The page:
I know many prolific blog writers who write all their posts in one go, then schedule them to be posted weekly. It’s just the way some people work. I’m not aware of any real evidence (apart from the training of military personnel) that indicates that intensives are any less safe or make worse drivers. The research that does exist revolves around military personnel, but I think this is because they use the one-size-fits-all model and train everyone intensively. The argument for works equally against in the military-type training. Some people simply do not benefit from this type of intensive training.
Are they a problem?
Well, sometimes they are. And when they are a problem, the problems are often worse than with your normal weekly driving lessons. Let’s take for example a pupil who is not feeling well. They wake in the morning, as we all have, streaming with a cold. Now if this were a weekly one or two-hour driving lesson, they would only have to cancel one lesson. Many of us consider whether to charge for cancelations and often give the benefit of the doubt for good rapport and customer relationship. But in an intensive, one cancelation could could cost a whole day’s worth (or more) of income.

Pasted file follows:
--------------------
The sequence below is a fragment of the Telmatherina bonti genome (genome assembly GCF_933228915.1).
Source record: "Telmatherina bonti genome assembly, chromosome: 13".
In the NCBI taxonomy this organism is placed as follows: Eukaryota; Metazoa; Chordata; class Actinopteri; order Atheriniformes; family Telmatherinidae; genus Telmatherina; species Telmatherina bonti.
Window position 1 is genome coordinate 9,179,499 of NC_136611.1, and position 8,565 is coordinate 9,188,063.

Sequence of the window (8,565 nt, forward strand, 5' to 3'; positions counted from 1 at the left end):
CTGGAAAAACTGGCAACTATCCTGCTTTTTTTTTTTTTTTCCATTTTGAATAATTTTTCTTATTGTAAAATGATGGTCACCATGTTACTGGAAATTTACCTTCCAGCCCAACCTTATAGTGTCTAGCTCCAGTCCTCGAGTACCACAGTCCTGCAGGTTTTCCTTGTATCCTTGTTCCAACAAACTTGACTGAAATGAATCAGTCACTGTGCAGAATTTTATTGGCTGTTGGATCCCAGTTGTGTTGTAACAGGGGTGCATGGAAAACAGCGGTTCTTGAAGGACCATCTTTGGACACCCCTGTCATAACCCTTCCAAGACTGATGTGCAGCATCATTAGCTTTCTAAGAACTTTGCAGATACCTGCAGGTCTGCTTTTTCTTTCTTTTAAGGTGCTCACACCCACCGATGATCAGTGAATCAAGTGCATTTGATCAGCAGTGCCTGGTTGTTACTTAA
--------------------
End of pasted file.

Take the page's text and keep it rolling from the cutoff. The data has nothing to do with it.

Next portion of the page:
This gets harder. The same feelings occur and thought processes must be dealt with by the driving instructor but now it’s a whole lot more money. Possibly make or break. Few can absorb such a high loss of income, so charges must be made. Herein lies the biggest problem because now you need to get ready for a complaint.
Likewise, the pupil can’t afford such a loss in income and just like you, will not give up easily. Often parents get involved pleading for their children and the whole thing becomes a mess. Then you’ve got a dilemma.